(NOBLESVILLE) - A student at Noblesville Middle School may have contracted the measles as part of a recent outbreak in central Indiana.
School officials said the case has not been confirmed by a doctor, but that the child has exhibited symptoms of the disease and is being kept at home for the time being.
All areas of the school have been thoroughly cleaned to help prevent the spread of the virus, school officials said.
The number of confirmed measles cases in central Indiana has grown to 10 children and adults, health officials said Monday.
The Indiana State Department of Health said all 10 people with the disease reside in Boone and Hamilton counties. Spokeswoman Amy Reel said the number of confirmed cases is expected to grow.
She said each of the 10 cases are linked and one of the newly confirmed cases was a person who visited Super Bowl Village in downtown Indianapolis with a previously confirmed case two days before the game between the New York Giants and New England Patriots.
She said there are no confirmed measles cases from that exposure. More than 200,000 people visited the venue that day.
Measles is a highly contagious respiratory disease caused by a virus that begins with a fever, cough, runny nose and red eyes seven to 10 days after exposure. The fever increases and a rash starts on the face and upper neck two to four days later, eventually spreading across the body.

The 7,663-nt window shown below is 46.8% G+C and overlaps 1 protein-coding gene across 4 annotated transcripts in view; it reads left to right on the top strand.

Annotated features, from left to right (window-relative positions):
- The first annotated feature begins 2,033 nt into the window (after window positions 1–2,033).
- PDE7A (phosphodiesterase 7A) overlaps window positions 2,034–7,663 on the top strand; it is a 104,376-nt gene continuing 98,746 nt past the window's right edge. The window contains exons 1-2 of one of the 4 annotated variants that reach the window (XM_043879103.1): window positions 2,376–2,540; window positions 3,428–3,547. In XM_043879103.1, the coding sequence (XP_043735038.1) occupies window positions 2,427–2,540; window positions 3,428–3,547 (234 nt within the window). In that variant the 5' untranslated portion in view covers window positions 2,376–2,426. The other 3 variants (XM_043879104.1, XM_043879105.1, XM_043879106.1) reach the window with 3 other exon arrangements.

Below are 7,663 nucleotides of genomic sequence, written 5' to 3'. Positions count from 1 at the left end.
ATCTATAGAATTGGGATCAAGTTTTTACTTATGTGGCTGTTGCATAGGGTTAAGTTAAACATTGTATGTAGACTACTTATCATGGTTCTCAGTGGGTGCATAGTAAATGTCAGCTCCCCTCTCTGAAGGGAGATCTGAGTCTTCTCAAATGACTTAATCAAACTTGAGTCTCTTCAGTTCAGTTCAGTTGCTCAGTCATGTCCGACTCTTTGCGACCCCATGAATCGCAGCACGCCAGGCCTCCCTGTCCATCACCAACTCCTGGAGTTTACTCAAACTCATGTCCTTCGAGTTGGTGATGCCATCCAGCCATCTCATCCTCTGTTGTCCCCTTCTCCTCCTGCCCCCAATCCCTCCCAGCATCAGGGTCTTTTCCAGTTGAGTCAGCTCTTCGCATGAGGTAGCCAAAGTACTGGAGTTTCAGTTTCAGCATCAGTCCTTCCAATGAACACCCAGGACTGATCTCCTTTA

Droplets from a sneeze or cough spray into the air and can remain active and contagious for up to two hours.
Health officials said measles is rare in the United States because of high levels of vaccination with the measles, mumps and rubella, or MMR, vaccine.
Children are routinely vaccinated for measles at 1 year old and again before entering kindergarten. Those born before 1957 are presumed to be immune to measles.
Measles poses a serious threat to unvaccinated infants, people with diseases affecting their immune systems and pregnant women.
Those experiencing the symptoms of measles are asked to stay home and consult a doctor.
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